Good to talk
We speak with Yorkshire Knee Clinic’s Jim Newman about the importance of the patient conversation.
“Mr Newman … told me about the total knee replacement – he carefully explained what would happen and even showed me the implant.” Anthony Malcolm
“Nick talks to you as if you’ve got a brain (and not all surgeons do that). He explained things really well. he was quite light hearted. I thought his manner was lovely.” Linda Bairstow
“Mr Duffy is a wonderful knee surgeon but he’s a very approachable guy as well… That makes a huge difference.” Jean Drake
“Jon’s aftercare, even now, long after the op, is fantastic.” Michelle Middleton
Over the past few months, we’ve been talking to lots of Yorkshire Knee Clinic patients about their experiences. You can read the resulting case studies here. Read them all, and you’ll find one common denominator in the patients’ comments – everyone found their knee surgeon to be approachable, friendly, informative without disappearing into ‘medical speak’, and human.
Ahead of a patient information evening at Spire Methley Park Hospital, we spoke with Yorkshire Knee Clinic’s Jim Newman about his and his colleagues’ approach to the patient conversation.
Everyone clearly prefers their surgeon to be approachable, but does it really matter?
“The conversations we have with patients are important. It should never be a case of ‘I know best and this is what you’re having’. Always, what we’re saying is ‘here are the options. Here’s what’s going to happen. These will be the benefits. These will be the risks.’ You give your considered opinion but in the end the choice is the patient’s.
“So I do think it matters that patients feel their surgeon is approachable, because we want them to ask questions and be honest with their opinions, and that’s less likely to happen if you feel uncomfortable.”
That’s an approach many patients seem quite (happily) surprised by.
“Possibly. It’s difficult to imagine what patient perceptions of you are going to be. I guess we just do our best to be as approachable as possible but to explain things as best we can. It’s very encouraging that patients feel they can talk to us.”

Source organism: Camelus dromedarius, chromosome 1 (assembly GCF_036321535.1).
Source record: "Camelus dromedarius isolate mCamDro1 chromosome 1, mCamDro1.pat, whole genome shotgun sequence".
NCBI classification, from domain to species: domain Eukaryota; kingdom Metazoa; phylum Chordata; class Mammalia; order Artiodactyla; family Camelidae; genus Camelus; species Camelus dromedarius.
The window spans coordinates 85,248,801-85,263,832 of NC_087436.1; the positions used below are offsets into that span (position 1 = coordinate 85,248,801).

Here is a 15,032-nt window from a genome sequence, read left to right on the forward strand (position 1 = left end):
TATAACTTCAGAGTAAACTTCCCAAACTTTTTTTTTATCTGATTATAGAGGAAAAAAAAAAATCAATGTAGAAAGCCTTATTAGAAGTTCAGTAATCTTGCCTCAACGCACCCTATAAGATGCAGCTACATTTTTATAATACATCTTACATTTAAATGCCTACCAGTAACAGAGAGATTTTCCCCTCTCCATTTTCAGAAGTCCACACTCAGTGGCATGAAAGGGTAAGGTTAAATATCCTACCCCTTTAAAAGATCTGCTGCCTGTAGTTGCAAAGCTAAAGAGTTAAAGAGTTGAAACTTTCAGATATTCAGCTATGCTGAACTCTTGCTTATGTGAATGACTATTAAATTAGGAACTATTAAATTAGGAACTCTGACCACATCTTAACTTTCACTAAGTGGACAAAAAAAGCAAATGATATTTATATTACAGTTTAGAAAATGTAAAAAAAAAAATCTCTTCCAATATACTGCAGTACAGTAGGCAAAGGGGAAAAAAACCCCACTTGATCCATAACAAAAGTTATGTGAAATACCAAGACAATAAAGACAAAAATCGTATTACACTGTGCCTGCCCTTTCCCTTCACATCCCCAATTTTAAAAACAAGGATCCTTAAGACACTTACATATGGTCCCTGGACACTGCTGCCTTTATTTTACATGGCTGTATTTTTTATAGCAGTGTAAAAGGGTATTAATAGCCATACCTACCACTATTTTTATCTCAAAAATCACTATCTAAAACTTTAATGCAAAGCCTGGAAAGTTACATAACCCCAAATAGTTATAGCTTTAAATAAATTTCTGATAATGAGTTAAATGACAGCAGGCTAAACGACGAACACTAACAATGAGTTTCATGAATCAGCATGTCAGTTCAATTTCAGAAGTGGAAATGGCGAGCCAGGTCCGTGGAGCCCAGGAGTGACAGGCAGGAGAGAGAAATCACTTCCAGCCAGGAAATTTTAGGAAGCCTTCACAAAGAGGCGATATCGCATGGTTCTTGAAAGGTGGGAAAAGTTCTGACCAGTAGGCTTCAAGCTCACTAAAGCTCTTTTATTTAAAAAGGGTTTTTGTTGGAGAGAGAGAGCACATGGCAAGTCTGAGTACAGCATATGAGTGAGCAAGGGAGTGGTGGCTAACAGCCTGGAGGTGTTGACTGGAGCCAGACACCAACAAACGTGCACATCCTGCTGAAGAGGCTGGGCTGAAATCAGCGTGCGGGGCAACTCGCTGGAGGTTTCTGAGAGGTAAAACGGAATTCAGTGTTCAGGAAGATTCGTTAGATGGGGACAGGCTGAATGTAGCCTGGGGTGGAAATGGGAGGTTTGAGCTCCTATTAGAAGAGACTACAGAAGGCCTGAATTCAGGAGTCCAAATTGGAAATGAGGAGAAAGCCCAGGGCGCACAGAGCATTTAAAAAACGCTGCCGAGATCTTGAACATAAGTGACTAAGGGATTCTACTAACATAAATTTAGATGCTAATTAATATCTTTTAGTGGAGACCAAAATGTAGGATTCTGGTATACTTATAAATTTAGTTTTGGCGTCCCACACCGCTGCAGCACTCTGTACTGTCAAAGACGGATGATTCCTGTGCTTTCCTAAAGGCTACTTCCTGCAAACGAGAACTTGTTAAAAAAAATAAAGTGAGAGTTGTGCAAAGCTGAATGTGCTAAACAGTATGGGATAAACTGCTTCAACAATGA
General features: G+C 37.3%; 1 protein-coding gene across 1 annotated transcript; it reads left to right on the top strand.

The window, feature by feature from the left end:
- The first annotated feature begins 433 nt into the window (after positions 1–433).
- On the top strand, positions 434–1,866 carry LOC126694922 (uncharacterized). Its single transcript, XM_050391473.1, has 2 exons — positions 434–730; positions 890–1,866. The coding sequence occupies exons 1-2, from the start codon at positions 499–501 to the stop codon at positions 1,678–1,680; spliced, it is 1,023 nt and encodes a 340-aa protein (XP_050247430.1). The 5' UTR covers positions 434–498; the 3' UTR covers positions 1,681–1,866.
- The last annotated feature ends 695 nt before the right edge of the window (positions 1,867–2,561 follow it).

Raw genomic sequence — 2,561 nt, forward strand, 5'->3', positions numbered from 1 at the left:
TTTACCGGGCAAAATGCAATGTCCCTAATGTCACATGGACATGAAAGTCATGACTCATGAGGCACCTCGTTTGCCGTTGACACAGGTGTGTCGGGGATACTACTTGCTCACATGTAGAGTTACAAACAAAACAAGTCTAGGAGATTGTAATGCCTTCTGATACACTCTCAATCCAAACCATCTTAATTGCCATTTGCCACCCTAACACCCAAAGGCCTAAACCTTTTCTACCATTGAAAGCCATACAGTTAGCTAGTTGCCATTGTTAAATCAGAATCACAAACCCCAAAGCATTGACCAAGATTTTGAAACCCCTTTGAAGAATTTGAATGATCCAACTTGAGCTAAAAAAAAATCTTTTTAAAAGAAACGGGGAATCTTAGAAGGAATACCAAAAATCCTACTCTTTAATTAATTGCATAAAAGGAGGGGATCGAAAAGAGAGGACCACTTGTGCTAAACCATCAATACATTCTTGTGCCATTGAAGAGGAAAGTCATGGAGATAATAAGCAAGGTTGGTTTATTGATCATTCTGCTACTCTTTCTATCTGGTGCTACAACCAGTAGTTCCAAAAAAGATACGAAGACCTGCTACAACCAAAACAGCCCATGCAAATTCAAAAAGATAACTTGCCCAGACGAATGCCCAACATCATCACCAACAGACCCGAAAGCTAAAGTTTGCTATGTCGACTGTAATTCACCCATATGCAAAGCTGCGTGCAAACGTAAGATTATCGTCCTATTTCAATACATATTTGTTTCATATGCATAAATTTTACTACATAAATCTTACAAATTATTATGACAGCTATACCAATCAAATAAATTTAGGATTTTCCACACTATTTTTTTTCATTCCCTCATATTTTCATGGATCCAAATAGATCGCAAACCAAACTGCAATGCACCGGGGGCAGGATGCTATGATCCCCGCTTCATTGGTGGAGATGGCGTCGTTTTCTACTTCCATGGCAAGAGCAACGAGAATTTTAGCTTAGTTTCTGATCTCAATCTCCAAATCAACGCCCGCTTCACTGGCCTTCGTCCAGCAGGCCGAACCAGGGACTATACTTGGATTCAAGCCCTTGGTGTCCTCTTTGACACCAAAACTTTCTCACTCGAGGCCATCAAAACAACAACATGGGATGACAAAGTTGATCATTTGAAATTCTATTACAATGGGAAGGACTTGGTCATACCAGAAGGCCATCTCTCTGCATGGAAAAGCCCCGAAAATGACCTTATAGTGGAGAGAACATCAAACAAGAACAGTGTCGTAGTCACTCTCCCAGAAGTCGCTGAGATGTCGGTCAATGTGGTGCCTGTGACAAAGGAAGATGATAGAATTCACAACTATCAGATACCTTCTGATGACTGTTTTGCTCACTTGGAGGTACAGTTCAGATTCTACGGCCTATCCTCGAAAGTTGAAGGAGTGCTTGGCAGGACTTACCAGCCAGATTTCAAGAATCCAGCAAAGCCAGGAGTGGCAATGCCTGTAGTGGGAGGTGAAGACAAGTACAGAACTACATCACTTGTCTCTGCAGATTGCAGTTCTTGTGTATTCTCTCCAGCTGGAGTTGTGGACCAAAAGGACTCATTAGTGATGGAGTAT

Is that approachability a conscious decision by the knee surgeons of Yorkshire Knee Clinic?
“I don’t think so. We’re all of the same ilk and that’s what brought us together. We’re just like that. It’s not something you affect or set out to engineer, and I think our patients would spot it a mile away if we did.”
How would you describe today’s relationship between patient and surgeon?
“It’s like a contract between us. Patients mustn’t feel pressured into any course of action. Nor should they ever go under the knife without being entirely sure about the reasons, risks and benefits. So this is a contract that says, ‘you get all the information I can give you, you make the decision, and I’ll work to ensure the best possible result’.
What’s the value in doing a knee surgery patient information evening like this?
“We know there are patients out there who are really suffering. Sometimes they struggle to see a surgeon or doctor. Perhaps they don’t feel that they can ‘bother’ their GP. They may not be aware of what treatment options are available and how much they could benefit from them.
“So these sessions are about awareness. They’re a chance to get your questions answered. And they’re a chance to get information outside of the regular appointment system which really works for people with very little time on their hands.
“This isn’t the only awareness session that takes place throughout the year, and I’d urge anyone interested in attending to keep an eye on local hospital information pages, and on Yorkshire Knee Clinic’s social media.”
If you would like to talk to Jim Newman about your knee pain, please contact us.